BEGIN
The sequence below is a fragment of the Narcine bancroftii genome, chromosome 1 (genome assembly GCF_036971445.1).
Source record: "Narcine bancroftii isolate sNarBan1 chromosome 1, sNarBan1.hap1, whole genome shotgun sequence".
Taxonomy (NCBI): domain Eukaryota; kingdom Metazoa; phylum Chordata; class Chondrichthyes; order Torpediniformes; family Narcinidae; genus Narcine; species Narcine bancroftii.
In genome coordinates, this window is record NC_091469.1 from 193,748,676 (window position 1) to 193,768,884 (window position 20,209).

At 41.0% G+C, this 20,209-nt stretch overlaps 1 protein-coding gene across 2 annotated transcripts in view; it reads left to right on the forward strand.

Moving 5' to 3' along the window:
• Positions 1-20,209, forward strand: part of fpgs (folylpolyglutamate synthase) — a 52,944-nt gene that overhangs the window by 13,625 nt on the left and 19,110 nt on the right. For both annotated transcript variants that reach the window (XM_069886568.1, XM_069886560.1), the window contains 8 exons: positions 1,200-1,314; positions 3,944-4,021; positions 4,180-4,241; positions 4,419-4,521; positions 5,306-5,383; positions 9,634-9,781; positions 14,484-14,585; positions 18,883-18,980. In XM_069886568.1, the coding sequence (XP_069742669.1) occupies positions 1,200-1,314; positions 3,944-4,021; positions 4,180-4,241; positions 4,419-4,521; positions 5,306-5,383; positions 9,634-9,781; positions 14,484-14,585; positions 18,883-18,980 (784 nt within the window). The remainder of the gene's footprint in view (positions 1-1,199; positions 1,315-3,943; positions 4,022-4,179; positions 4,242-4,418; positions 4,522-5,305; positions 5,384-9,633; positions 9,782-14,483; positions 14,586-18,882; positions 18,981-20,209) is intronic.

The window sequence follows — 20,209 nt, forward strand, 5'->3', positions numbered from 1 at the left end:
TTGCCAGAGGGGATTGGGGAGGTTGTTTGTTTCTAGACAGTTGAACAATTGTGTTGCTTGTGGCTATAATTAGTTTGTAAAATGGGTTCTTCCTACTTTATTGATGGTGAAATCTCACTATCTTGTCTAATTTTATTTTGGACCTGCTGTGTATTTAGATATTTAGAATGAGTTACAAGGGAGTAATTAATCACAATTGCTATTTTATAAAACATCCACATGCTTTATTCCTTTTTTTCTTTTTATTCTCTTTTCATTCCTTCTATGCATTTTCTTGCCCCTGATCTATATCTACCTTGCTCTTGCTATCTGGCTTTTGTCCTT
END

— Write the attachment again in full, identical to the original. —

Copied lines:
The sequence below is a fragment of the Narcine bancroftii genome, chromosome 1 (genome assembly GCF_036971445.1).
Source record: "Narcine bancroftii isolate sNarBan1 chromosome 1, sNarBan1.hap1, whole genome shotgun sequence".
Taxonomy (NCBI): domain Eukaryota; kingdom Metazoa; phylum Chordata; class Chondrichthyes; order Torpediniformes; family Narcinidae; genus Narcine; species Narcine bancroftii.
In genome coordinates, this window is record NC_091469.1 from 193,748,676 (window position 1) to 193,768,884 (window position 20,209).

At 41.0% G+C, this 20,209-nt stretch overlaps 1 protein-coding gene across 2 annotated transcripts in view; it reads left to right on the forward strand.

Moving 5' to 3' along the window:
• Positions 1-20,209, forward strand: part of fpgs (folylpolyglutamate synthase) — a 52,944-nt gene that overhangs the window by 13,625 nt on the left and 19,110 nt on the right. For both annotated transcript variants that reach the window (XM_069886568.1, XM_069886560.1), the window contains 8 exons: positions 1,200-1,314; positions 3,944-4,021; positions 4,180-4,241; positions 4,419-4,521; positions 5,306-5,383; positions 9,634-9,781; positions 14,484-14,585; positions 18,883-18,980. In XM_069886568.1, the coding sequence (XP_069742669.1) occupies positions 1,200-1,314; positions 3,944-4,021; positions 4,180-4,241; positions 4,419-4,521; positions 5,306-5,383; positions 9,634-9,781; positions 14,484-14,585; positions 18,883-18,980 (784 nt within the window). The remainder of the gene's footprint in view (positions 1-1,199; positions 1,315-3,943; positions 4,022-4,179; positions 4,242-4,418; positions 4,522-5,305; positions 5,384-9,633; positions 9,782-14,483; positions 14,586-18,882; positions 18,981-20,209) is intronic.

The window sequence follows — 20,209 nt, forward strand, 5'->3', positions numbered from 1 at the left end:
TTGCCAGAGGGGATTGGGGAGGTTGTTTGTTTCTAGACAGTTGAACAATTGTGTTGCTTGTGGCTATAATTAGTTTGTAAAATGGGTTCTTCCTACTTTATTGATGGTGAAATCTCACTATCTTGTCTAATTTTATTTTGGACCTGCTGTGTATTTAGATATTTAGAATGAGTTACAAGGGAGTAATTAATCACAATTGCTATTTTATAAAACATCCACATGCTTTATTCCTTTTTTTCTTTTTATTCTCTTTTCATTCCTTCTATGCATTTTCTTGCCCCTGATCTATATCTACCTTGCTCTTGCTATCTGGCTTTTGTCCTT